I’ve become increasingly interested in nostalgia, especially when used as political discourse (following the scholarship of my friend Matthew Gabriele (@prof_gabriele), a professor at Virginia Tech).
It reminded me of this recent essay from Andrew Potter, the editor of Ottawa Citizen, on the “Rise of Neo-Primitivism.” Potter describes the “neo-primitives” imagined by speculative fiction author William Gibson, and links these fictional people to moderns. He writes:
From the paleo diet to the “ancestral health” craze to the criminals leading the anti-vaccine movement, we live in neoprimitivist times, in precisely the manner sketched by William Gibson. A disturbingly large segment of society has adopted a highly skeptical and antagonistic relationship to the main tributaries of modernity. But as in The Peripheral, these people are not opting out of modernity, going off the grid or deciding to live in caves. Instead, they are volunteering for “another manifestation” of modernity, living in the modern world, without being entirely of it, or even understanding it.
It’s an interesting essay throughout, talking about the faux authenticity ascribed to “natural” and “nature” in this modern world, and the consequences.
The philosopher Bertrand Russell once noted that the misfortunes that can befall humanity can be sorted into two broad categories: things that are inflicted by nature, and things that are inflicted by humans. For most of our history, a great deal of suffering was due to natural causes such as famine, disease, and disaster. But as we have developed in knowledge and skill, the class of harms inflicted upon humans by other humans has come to occupy a greater chunk of the total. Put simply, there is less disease but more war, and as a result, we’ve come to believe that “nature” is relatively benign, while “civilization” is increasingly a threat.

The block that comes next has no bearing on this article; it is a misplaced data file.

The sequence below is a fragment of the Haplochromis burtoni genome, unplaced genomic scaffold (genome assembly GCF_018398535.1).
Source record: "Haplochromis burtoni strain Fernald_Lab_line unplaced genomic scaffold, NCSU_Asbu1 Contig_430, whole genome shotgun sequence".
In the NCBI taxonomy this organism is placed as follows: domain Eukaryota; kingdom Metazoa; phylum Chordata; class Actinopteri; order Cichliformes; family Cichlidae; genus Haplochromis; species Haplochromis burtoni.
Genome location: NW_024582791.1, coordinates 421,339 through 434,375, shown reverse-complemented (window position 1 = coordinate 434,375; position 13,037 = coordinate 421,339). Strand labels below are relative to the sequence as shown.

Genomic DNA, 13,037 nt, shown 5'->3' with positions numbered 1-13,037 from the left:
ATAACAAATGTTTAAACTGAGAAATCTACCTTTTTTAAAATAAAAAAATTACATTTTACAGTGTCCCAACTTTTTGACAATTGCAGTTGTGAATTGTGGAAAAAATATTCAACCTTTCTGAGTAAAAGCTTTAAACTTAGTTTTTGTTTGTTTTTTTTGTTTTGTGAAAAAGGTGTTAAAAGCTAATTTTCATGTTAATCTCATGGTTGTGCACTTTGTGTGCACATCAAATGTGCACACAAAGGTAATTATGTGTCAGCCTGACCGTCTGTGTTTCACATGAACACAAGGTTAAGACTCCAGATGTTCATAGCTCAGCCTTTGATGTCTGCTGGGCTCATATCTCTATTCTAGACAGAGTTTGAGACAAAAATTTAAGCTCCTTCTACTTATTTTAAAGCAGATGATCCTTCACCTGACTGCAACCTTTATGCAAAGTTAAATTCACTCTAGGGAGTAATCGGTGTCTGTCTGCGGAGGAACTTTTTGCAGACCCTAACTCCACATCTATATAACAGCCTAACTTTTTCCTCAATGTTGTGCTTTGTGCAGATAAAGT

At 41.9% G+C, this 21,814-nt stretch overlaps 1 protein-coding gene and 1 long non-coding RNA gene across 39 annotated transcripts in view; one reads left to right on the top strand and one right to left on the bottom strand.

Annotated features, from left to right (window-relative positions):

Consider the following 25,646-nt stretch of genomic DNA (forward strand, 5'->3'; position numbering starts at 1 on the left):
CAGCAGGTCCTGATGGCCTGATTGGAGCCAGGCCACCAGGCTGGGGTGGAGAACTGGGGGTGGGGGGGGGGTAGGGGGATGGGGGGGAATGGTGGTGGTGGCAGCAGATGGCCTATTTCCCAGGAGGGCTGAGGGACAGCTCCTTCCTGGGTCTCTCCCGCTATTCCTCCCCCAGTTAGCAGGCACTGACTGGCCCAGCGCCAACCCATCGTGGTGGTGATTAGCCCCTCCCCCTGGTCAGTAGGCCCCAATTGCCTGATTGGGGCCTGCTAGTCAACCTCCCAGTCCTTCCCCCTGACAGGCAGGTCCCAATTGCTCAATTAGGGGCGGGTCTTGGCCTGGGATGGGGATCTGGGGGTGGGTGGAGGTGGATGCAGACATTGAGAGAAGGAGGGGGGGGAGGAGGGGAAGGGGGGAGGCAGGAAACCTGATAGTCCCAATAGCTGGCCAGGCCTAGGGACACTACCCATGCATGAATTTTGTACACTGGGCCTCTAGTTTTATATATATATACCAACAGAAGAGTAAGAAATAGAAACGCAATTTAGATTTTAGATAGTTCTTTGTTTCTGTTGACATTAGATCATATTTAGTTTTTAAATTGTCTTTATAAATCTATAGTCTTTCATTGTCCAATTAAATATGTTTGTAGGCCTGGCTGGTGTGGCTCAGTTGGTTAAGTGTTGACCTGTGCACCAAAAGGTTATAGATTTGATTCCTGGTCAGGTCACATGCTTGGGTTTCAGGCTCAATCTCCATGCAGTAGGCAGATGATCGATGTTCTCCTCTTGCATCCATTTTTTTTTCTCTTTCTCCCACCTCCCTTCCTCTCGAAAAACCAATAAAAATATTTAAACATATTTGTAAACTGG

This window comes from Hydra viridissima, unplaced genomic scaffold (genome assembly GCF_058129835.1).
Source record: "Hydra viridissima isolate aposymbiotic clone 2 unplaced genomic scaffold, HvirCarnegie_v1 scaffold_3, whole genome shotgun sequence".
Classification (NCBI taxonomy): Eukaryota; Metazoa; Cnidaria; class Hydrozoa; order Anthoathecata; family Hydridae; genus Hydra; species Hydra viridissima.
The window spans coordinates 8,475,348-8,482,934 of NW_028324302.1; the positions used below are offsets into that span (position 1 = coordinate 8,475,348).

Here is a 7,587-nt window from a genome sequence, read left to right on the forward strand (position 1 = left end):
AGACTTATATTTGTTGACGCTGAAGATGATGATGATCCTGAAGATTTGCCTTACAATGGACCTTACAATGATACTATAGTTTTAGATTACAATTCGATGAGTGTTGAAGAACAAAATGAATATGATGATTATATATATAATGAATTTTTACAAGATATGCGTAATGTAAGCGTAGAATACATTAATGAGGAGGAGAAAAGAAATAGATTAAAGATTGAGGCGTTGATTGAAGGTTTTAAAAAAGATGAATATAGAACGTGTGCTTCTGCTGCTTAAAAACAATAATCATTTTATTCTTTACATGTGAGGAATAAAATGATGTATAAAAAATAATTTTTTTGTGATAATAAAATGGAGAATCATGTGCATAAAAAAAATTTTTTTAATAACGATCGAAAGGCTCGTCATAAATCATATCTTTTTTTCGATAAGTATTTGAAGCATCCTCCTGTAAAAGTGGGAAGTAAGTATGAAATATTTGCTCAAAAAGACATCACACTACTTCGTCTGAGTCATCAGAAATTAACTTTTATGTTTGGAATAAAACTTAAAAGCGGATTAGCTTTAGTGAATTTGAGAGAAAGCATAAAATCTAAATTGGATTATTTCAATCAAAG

Nothing could be further from the truth. Yet we are caught in the grip of a fierce nostalgia, where the thought of contracting a disease like the measles is not something to be feared, but to be welcomed as a sign of our profound connection to nature.
We live in neoprimitivist times. Authenticity seeking wedded to technophobic irrationalism has led us to a bizarre situation where we are increasingly ignorant and suspicious of the scientific and technological underpinnings of our world. It’s like fish deciding that water is their enemy.
I don’t know that I agree with all his conclusions – some of the mistrust of technology is learned, rational, behavior. But I like the concept of nostalgic neo-primitivism.